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Diptera.info :: General Diptera forums :: Methodology
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Need alternative to stereo microscope
Leif Bloss Carstensen
#1 Print Post
Posted on 09-10-2014 11:10
Member

Location: Denmark
Posts: 28
Joined: 15.09.14

This spring my old neck suddenly deteriorated so I had to have cervical surgery. This means that if I use my stereo microscope for just a few minutes, I will have neck pain. I therefore need a solution where the magnification is transferred to a computer or tv screen. I am interested in hoverflies, especially larvae, but will expand my area of interest to other fly families if I find a solution. Otherwise I'm afraid I will have to stop. Life will be boring without flies!

I think my stereo microscope is x30 and x60. Do you know any alternatives? Any experience with Dino-lite or Ken-A-Vision camera or other devices?
 
jakillenbeck
#2 Print Post
Posted on 11-10-2014 13:50
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Joined: 02.10.14

Although I have less experience with their application in stereo microscopy, I must recommend you avoid specialty devices such as the Dino-lite, Ken-A-Vision or Celestron LCD screens. They all employ inexpensive CMOS sensors, generally of small physical size, and surprisingly low resolution, particularly considering their intended application. It is unconscionable the price that is charged for these products. Please, do not buy one.

One is almost always better off saving the money that would have gone for such a product and purchasing a device employing a scientific CMOS, CCD, or even EMCCD sensor. Such cameras can represent a prohibitive expense, but there are alternatives. Modern consumer digital cameras feature CMOS sensors of a size well suited to their application in microscopy. If one already possesses a DSLR or mirror-less interchangeable lens digital camera take a moment to look up if there is software for tethered operation available (either third party or from the manufacturer). If their is, it's a simple matter to find an appropriate Cine Mount adapter for the camera which may then be fitted to an eyepiece of the microscope with a suitable reduction lens for the required level of magnification and size of sensor employed in the camera.

Battery eliminators are even available for many consumer cameras and one has the advantage of working with a camera one is already familiar with. I have used a Nikon 1 J1 successfully for demonstrations for some time. It is surprisingly convenient as the the camera features a HDMI output that facilitates connection to televisions and computer monitors without the need for specialty software or cables.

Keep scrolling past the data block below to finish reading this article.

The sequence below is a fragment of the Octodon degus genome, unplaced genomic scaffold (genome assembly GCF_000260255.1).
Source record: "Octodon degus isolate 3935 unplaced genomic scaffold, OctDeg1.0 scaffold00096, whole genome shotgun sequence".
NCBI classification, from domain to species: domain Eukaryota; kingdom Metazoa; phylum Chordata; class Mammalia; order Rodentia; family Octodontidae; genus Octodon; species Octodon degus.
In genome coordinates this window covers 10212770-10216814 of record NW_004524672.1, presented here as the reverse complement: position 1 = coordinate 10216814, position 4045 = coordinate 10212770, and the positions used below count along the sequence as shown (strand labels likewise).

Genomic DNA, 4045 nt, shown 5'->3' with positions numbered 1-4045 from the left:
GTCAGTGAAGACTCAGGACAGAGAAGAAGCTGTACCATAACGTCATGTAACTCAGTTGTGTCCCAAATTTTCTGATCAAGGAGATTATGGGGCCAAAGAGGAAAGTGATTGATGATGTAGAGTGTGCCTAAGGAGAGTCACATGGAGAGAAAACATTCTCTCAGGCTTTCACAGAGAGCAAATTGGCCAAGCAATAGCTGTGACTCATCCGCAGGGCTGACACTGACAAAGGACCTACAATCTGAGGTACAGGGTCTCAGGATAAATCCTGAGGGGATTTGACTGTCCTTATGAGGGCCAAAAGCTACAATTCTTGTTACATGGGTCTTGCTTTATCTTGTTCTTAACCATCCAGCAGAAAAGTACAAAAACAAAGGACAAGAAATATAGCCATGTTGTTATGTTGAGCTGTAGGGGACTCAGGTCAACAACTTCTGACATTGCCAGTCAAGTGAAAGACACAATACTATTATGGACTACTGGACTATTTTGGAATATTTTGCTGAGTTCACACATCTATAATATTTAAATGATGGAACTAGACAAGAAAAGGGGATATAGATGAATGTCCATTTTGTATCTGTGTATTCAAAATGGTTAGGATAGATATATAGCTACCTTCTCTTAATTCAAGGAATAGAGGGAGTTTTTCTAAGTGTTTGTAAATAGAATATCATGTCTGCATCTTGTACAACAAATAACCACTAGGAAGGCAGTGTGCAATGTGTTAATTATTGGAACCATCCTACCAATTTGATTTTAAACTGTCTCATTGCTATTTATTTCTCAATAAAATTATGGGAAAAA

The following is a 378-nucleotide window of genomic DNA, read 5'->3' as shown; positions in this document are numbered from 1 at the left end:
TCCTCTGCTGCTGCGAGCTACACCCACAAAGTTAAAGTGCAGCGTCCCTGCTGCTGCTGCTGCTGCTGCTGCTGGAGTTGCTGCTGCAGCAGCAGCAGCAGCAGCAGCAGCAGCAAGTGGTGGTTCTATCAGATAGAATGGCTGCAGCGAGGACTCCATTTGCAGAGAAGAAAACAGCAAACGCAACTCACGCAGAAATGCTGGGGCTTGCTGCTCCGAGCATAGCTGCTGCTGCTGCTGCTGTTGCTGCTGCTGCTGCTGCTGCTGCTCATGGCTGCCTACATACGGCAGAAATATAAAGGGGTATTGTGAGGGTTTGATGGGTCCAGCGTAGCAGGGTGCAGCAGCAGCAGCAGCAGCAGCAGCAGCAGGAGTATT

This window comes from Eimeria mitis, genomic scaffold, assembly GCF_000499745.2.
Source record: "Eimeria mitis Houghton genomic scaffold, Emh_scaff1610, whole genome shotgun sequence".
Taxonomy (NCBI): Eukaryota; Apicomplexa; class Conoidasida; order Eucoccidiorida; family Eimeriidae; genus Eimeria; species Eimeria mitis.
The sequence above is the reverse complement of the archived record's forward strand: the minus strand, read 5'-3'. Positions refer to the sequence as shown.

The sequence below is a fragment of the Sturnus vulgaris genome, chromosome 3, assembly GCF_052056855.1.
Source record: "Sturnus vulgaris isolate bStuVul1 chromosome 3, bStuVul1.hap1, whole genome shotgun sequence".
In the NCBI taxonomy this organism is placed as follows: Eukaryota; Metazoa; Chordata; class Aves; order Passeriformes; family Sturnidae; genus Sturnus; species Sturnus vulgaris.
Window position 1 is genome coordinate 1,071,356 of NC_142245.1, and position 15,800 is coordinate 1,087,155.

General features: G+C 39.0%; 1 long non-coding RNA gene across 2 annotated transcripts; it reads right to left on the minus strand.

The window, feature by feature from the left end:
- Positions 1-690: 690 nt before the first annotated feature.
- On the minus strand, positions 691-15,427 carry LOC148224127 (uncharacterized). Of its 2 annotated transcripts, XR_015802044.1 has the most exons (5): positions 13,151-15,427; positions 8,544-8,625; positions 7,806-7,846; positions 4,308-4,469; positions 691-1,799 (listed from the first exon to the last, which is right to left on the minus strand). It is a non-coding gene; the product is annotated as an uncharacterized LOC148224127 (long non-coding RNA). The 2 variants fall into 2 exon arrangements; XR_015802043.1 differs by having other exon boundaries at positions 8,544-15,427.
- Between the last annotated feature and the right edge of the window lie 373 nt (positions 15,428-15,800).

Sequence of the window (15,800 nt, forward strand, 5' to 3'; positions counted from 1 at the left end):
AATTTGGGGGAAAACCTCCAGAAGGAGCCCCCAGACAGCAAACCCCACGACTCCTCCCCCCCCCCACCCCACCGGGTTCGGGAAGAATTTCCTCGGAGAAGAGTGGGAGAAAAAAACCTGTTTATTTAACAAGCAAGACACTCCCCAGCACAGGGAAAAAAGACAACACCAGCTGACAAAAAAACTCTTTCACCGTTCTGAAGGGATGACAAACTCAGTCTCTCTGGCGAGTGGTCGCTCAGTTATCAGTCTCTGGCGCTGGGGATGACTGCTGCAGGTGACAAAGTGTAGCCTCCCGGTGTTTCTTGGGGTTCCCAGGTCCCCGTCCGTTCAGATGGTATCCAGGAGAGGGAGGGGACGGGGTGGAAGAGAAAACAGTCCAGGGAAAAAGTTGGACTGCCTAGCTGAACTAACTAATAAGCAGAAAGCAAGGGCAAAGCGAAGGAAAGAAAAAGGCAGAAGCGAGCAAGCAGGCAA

Sorry for rambling on but I quite love microscopes and hate to see the junk that is foisted on consumers by some manufacturers.
 
Leif Bloss Carstensen
#3 Print Post
Posted on 11-10-2014 16:28
Member

Location: Denmark
Posts: 28
Joined: 15.09.14

Thank you for your suggestions. Why spend money on poor quality? The flip-out screen of my Canon Powershot is defective so I need a new camera anyway - one with the properties mentioned by you. This way I will protect my poor neck and be able to take pictures of magnified objects. I often wished that I could take pictures through my microscope, for instance when an egg of Cheilosia pubera hatched, and a very beautiful white larve appeared.

I hope it is okay if I contact you later when I have surfed the Internet for cameras.
 
jakillenbeck
#4 Print Post
Posted on 11-10-2014 18:35
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Location:
Posts: 7
Joined: 02.10.14

I will do my best to answer any questions you may have.

As you search, permit me to mention that if you have difficulty finding a reasonably priced camera which offers tethered operation, and meets your general photography needs, look instead for one with some sort of video out connection and remote shutter release.
 
Leif Bloss Carstensen
#5 Print Post
Posted on 12-01-2016 20:05
Member

Location: Denmark
Posts: 28
Joined: 15.09.14

You probably thought I had forgotten youSmile

I was glad you took time to answer me!

My neck is a little better, so I still use my stereo microscope once in a while until my neck makes a different sound. My stereo microscope is still my favourite and cannot be replaced by a camera. For photos at home, I now use a Canon 70d, a camera stand, cheap extension rings, a used canon 100 mm macro lens and raynox lens. The camera is connected to a pc for tethered operation. I experiment a little with photo stacking. But I still have so much to learn about light, focusing, etc. I hope to upload some pictures soon.
 
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